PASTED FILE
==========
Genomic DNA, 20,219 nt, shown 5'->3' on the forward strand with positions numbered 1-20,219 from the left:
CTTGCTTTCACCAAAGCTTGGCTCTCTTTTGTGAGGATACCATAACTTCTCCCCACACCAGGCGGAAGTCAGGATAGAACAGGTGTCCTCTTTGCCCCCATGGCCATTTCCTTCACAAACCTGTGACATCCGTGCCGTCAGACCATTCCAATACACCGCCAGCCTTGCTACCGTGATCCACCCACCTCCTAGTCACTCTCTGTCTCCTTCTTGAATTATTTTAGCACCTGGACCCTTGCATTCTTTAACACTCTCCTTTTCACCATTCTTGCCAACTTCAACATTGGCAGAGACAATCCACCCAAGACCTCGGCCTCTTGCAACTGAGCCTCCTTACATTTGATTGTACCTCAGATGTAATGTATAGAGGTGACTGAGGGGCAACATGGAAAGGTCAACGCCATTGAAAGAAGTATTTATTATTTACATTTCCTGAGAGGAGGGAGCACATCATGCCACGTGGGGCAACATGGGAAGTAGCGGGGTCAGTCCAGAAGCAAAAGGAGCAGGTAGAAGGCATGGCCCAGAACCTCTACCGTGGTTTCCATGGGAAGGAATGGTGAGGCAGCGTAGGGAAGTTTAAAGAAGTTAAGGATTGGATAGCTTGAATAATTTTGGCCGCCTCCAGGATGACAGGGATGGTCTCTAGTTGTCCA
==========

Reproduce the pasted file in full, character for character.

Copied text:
Genomic DNA, 20,219 nt, shown 5'->3' on the forward strand with positions numbered 1-20,219 from the left:
CTTGCTTTCACCAAAGCTTGGCTCTCTTTTGTGAGGATACCATAACTTCTCCCCACACCAGGCGGAAGTCAGGATAGAACAGGTGTCCTCTTTGCCCCCATGGCCATTTCCTTCACAAACCTGTGACATCCGTGCCGTCAGACCATTCCAATACACCGCCAGCCTTGCTACCGTGATCCACCCACCTCCTAGTCACTCTCTGTCTCCTTCTTGAATTATTTTAGCACCTGGACCCTTGCATTCTTTAACACTCTCCTTTTCACCATTCTTGCCAACTTCAACATTGGCAGAGACAATCCACCCAAGACCTCGGCCTCTTGCAACTGAGCCTCCTTACATTTGATTGTACCTCAGATGTAATGTATAGAGGTGACTGAGGGGCAACATGGAAAGGTCAACGCCATTGAAAGAAGTATTTATTATTTACATTTCCTGAGAGGAGGGAGCACATCATGCCACGTGGGGCAACATGGGAAGTAGCGGGGTCAGTCCAGAAGCAAAAGGAGCAGGTAGAAGGCATGGCCCAGAACCTCTACCGTGGTTTCCATGGGAAGGAATGGTGAGGCAGCGTAGGGAAGTTTAAAGAAGTTAAGGATTGGATAGCTTGAATAATTTTGGCCGCCTCCAGGATGACAGGGATGGTCTCTAGTTGTCCA